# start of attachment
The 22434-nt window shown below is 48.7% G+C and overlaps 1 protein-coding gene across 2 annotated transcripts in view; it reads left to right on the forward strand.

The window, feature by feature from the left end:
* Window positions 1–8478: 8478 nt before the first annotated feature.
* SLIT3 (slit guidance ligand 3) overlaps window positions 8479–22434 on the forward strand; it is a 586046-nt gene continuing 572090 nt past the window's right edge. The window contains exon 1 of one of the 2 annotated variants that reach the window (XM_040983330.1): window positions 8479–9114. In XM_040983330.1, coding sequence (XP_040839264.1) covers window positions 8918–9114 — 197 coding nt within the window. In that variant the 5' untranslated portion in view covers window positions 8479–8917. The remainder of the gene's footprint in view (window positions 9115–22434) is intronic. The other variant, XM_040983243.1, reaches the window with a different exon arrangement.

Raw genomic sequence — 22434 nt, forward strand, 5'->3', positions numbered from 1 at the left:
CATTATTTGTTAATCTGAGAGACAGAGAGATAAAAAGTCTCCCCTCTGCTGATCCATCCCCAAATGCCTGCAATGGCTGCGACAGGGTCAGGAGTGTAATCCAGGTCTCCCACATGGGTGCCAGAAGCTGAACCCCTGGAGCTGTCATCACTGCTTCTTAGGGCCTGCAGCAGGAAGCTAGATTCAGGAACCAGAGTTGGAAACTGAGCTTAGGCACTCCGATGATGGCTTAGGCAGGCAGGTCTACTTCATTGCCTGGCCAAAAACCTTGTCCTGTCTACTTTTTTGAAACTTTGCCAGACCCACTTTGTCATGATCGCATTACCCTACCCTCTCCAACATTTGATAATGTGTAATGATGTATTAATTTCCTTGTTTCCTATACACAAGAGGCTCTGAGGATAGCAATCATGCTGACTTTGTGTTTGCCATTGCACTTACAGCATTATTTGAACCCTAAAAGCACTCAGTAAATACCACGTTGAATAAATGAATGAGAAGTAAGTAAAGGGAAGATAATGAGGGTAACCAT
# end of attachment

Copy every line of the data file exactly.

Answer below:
The 22434-nt window shown below is 48.7% G+C and overlaps 1 protein-coding gene across 2 annotated transcripts in view; it reads left to right on the forward strand.

The window, feature by feature from the left end:
* Window positions 1–8478: 8478 nt before the first annotated feature.
* SLIT3 (slit guidance ligand 3) overlaps window positions 8479–22434 on the forward strand; it is a 586046-nt gene continuing 572090 nt past the window's right edge. The window contains exon 1 of one of the 2 annotated variants that reach the window (XM_040983330.1): window positions 8479–9114. In XM_040983330.1, coding sequence (XP_040839264.1) covers window positions 8918–9114 — 197 coding nt within the window. In that variant the 5' untranslated portion in view covers window positions 8479–8917. The remainder of the gene's footprint in view (window positions 9115–22434) is intronic. The other variant, XM_040983243.1, reaches the window with a different exon arrangement.

Raw genomic sequence — 22434 nt, forward strand, 5'->3', positions numbered from 1 at the left:
CATTATTTGTTAATCTGAGAGACAGAGAGATAAAAAGTCTCCCCTCTGCTGATCCATCCCCAAATGCCTGCAATGGCTGCGACAGGGTCAGGAGTGTAATCCAGGTCTCCCACATGGGTGCCAGAAGCTGAACCCCTGGAGCTGTCATCACTGCTTCTTAGGGCCTGCAGCAGGAAGCTAGATTCAGGAACCAGAGTTGGAAACTGAGCTTAGGCACTCCGATGATGGCTTAGGCAGGCAGGTCTACTTCATTGCCTGGCCAAAAACCTTGTCCTGTCTACTTTTTTGAAACTTTGCCAGACCCACTTTGTCATGATCGCATTACCCTACCCTCTCCAACATTTGATAATGTGTAATGATGTATTAATTTCCTTGTTTCCTATACACAAGAGGCTCTGAGGATAGCAATCATGCTGACTTTGTGTTTGCCATTGCACTTACAGCATTATTTGAACCCTAAAAGCACTCAGTAAATACCACGTTGAATAAATGAATGAGAAGTAAGTAAAGGGAAGATAATGAGGGTAACCAT